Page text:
The White Paper outlines ten wide-ranging areas of interest that cover the treatment of members as well as "minimising burden on employers" and "considering the impact on other high-quality pension provision".


18. The reason to maintain such external objectives for the Board in the drafting of Chapter 4 is clear. Scheme design only begins with PADA. In many practical (as opposed to legal) respects, PADA is simply an early incarnation of the Personal Accounts Board, as opposed to a truly distinct structure.


19. Design will continue under the Board for many years, if not decades, and similar issues to those encountered by PADA will be likely to arise as the scheme evolves. For example, if modifications to the scheme make it difficult for employers, their incentives with respect to employee opt out or paying additional employer contributions may change. Equally, if the scheme begins to encroach significantly upon existing provision, then the Government's ambitions for this reform are compromised and good private sector schemes / products adversely affected.


20. With respect to encroachment, the Board will clearly have a responsibility to deliver the best possible savings outcomes for members of the scheme. However, there will always be a delicate balance between achieving this aim and not, intentionally or unintentionally, positioning Personal Accounts in such a way as to compete unfairly in the long-term savings market.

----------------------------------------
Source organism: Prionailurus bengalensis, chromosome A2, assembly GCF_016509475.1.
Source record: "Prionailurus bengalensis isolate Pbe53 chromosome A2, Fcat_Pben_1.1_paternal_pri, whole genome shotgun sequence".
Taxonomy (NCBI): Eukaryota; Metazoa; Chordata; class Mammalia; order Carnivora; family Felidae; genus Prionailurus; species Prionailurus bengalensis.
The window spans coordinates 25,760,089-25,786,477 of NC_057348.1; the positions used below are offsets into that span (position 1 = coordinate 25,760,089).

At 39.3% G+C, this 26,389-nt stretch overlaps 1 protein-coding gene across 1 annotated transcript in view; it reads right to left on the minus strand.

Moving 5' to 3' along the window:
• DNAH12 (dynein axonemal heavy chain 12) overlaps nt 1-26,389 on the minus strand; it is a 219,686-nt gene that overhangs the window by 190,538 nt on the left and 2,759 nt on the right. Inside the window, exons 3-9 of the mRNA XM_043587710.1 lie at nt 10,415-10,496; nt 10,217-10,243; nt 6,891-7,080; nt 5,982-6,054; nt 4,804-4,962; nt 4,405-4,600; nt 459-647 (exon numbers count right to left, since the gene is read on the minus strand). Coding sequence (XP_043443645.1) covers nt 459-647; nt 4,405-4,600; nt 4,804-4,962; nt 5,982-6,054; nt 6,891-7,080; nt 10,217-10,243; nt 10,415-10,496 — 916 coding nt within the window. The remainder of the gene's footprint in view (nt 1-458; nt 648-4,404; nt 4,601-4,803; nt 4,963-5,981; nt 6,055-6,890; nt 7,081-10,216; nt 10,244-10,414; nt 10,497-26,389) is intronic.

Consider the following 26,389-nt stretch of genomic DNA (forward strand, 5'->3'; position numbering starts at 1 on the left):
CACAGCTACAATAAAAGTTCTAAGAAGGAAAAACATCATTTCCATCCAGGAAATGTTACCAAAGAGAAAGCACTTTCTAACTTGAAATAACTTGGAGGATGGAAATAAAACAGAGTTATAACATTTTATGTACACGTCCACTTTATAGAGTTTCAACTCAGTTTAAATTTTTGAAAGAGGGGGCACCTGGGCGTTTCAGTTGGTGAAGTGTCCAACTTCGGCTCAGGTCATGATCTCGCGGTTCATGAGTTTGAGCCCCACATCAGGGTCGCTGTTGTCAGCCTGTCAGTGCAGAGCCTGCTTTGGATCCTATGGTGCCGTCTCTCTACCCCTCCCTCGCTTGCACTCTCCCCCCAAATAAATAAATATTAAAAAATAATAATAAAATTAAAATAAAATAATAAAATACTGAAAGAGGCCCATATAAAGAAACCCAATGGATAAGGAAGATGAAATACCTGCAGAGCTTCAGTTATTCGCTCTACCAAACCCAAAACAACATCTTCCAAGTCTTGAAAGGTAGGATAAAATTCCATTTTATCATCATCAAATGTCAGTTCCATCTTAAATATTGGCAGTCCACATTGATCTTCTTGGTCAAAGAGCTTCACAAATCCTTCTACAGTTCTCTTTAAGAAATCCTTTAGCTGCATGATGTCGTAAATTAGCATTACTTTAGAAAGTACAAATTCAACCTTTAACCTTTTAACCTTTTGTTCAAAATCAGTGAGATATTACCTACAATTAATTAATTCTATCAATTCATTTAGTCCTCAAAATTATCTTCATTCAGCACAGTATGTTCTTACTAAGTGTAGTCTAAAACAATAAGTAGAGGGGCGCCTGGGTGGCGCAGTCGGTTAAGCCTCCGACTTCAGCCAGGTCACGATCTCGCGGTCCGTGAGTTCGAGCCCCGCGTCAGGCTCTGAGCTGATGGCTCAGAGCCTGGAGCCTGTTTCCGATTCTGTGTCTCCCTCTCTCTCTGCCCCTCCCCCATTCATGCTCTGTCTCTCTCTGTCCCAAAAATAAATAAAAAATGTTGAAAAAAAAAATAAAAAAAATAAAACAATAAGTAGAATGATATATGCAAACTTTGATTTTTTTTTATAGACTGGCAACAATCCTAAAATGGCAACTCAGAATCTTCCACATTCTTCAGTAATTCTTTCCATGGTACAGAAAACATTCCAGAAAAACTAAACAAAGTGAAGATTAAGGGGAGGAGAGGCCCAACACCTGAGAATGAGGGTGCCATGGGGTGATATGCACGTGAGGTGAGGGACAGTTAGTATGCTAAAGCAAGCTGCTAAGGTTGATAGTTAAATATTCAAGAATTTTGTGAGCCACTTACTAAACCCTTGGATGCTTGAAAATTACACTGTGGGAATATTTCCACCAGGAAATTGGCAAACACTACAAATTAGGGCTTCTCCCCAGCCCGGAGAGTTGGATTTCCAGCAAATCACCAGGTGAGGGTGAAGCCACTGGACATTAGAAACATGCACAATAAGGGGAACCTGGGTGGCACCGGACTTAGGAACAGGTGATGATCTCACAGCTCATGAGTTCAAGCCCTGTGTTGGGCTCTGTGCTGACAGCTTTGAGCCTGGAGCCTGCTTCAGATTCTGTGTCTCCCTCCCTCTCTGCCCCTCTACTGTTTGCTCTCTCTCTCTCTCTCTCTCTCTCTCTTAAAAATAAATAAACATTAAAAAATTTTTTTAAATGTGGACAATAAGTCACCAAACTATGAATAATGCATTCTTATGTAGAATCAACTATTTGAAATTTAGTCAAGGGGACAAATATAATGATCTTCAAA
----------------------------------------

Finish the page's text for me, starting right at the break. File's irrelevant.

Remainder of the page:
IV Contribution Limits (Chapter 4 - Clause 53)


21. In considering the issue of contribution limits, it is important to reiterate what we understand the justification to be for Government intervention in the savings market to create the Personal Accounts system. There is little compelling evidence of a supply side failure with respect to the range of consumer choice or the cost of products in the market. Opinion polls have shown that cost is not the primary factor in the decision not to save. Instead it has much more to do with perceptions of insufficient spare resources for saving.[2]


22. This points to tangible signs of failure on the demand side, with many employees under-saving or not saving at all for retirement. In this specific context, the use by Government of auto-enrolment with statutory minimum contribution levels is an understandable response to concern about the long-term consequences for the welfare state of this failure.


23. Auto-enrolment with statutory minimum contribution levels changes the nature of Government responsibilities with respect to product choice (we comment further on auto-enrolment in Paragraphs 53 and 54). Crucially, it is these responsibilities - towards both employers and employees - that the IMA believes justifies the creation of a national, centralised system of Personal Accounts. Such a system can offer the robust governance, simplicity and economies of scale which are pre-requisites for building the virtuous circle of confidence in what will be one of the largest occupational schemes in the world.


24. That said, it is clearly not in the Government's interest for the scheme to be allowed to emerge as a dominant player in the long-term savings market. Firstly, such a development would raise awkward competition issues. Secondly, in a system that is operating without regulated advice, the Government's central defence for the decision to auto-enrol is the existence of what is in effect a matching contribution (3% employer and 1% tax relief) for the employee's 4%. This will make it far less likely that scheme members could emerge from Personal Accounts with a negative or very low return on their own individual contributions.